My week as a lecturer – in pictures #3

So this post is slightly delayed – first I’m not organised enough yet to write my posts in advance so they can update automatically and second everyone needs a holiday (see last snap for evidence). So what was I up to last week?

Campus - deserted - students gone home

Campus – deserted – students gone home

Monday – My course GV1HUM Human Geography for 1st year undergrads finished last week, but I was busy marking their assignments today. 11 group posters on the relevance of human geography in the 21st century. The teams who had been working together since week 1 could select any example/case study they liked. We had posters featuring cyberspace, Macdonald’s, Coca-Cola, farming, transport, wind power, youtube, Haiti earthquake, slums, globalisation. Using the University of Reading conference poster template, the teams excelled themselves in producing professional looking posters. I really enjoyed this as an assessment exercise, particularly the poster display last week. The posters will be used for visit days and open days for prospective students. Next year – the assessment will combine presentations to the whole group. I met up with the second marker to finalise marks. I then ploughed on with writing up my notes for the 13 dissertations I had to second mark. Wow – a range of projects – very impressed again. Hopefully I can feature details of some of them in a future post.

Government Chief Scientific Adviser - Professor Sir Mark Walport

Government Chief Scientific Adviser –
Professor Sir Mark Walport

Tuesday  – Today looked like it was going to involve a transport headache. Travelling from Reading to Kew Gardens for 10am. But it was very pleasant. I took the train as usual to Paddington and then the district line to Kew Gardens. Being above ground on the tube, crossing the river Thames – it was a nice way to go to work! I was invited to Kew, or rather the Jodrell Laboratory at Kew, for the launch of the LWEC Tree Health and Plant Biosecurity Initiative. The first presentation was by Professor Sir Mark Walport, Government Chief Scientific Adviser, who assured the audience he represented not only science, technology, medicine but also the social sciences. I was there to present my research on tree health, enthusiasm and citizen science. There was a strict 5 minute presentation rule and then 15 mins for questions with the two other presenters in my session – it was over very quickly. They are making a video of our talks available. I will post it when it appears. The new Chief Plant Health Officer was in attendance, Professor Nicola Spence, in her closing remarks she mentioned my work –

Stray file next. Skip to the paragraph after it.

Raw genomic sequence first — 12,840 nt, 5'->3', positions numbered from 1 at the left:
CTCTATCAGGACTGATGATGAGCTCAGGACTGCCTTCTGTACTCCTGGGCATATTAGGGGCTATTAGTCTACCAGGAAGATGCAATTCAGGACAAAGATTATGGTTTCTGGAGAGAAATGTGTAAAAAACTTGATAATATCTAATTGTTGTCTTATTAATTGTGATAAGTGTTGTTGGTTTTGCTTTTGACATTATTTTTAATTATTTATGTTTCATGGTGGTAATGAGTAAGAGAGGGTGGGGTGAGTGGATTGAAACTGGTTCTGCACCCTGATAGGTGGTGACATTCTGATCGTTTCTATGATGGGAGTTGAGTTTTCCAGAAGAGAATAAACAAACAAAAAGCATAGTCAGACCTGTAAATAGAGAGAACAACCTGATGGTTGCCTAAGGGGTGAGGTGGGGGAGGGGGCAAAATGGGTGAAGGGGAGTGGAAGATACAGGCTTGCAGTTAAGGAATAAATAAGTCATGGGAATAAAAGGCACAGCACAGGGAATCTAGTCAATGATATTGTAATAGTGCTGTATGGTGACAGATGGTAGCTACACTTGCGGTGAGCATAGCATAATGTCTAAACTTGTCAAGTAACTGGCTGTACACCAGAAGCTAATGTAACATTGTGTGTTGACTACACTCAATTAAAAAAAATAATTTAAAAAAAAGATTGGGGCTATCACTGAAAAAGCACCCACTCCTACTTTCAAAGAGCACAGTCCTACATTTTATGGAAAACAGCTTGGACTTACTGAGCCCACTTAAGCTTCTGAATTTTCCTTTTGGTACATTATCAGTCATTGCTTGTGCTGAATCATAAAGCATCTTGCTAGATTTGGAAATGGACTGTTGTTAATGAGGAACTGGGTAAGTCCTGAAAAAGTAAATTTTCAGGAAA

Hilary is a science watcher.

I love this sentiment. I am. That’s what I’ve been doing and to see this work recognised as important in terms of understanding the role of scientists and policymakers in constructing the ‘tree health agenda’ (particularly for the public) was a real highlight. Now I need to get on with writing about it! After the launch I headed over to the Science Museum for the launch of The Science Museum Group Journal. The head of research and public history had organised a string quartet to entertain guests – nodding to the planned music and science exhibition in a few years time.

OPAL UK - new project partners

OPAL UK – new project partners

Wednesday – Back to South Kensington this morning for the OPAL tree health survey working group. Fieldwork!!! Brilliant. Taking out my notebook and cracking on with some research was great. I’ve been following the working group as they designed, produced, launched and re-launch the survey. I know everyone now in the working group and my work is making an important contribution to the survey itself and the work of OPAL more generally in the area of tree health. I am holding a workshop in a few weeks time on citizen science and tree health to help identify the next 18 months of my research. Most of the people around the table at OPAL will be attending. The task we identified as part of the workshop will be to ascertain the various citizen science projects relating to tree health and identifying their respective audiences. Helping the punter! I had to leave this meeting early as I was heading to Birmingham for the ESRC Pitch-to-Peers Workshop for their Transformative Research call. I hopped on the train at Euston and was there just in time for the meeting at 5pm. I can’t disclose any details but it was agreed by the panel and peers that this format of 7 minute presentations (following a two page case for support) is something research councils need to consider for other grant calls. The opportunity for applicants to ‘answer back’ and ‘clarify’ project aims, outcomes and potential impacts was regarded as invaluable.

Thursday – Birmingham as above.

Red Sea

Red Sea

Friday – Out of office on!

One thought on “My week as a lecturer – in pictures #3

  1. “I then ploughed on with writing up my notes for the 13 dissertations I had to second mark. Wow – a range of projects – very impressed again. Hopefully I can feature details of some of them in a future post.”

    Ah looking forward to that moment.

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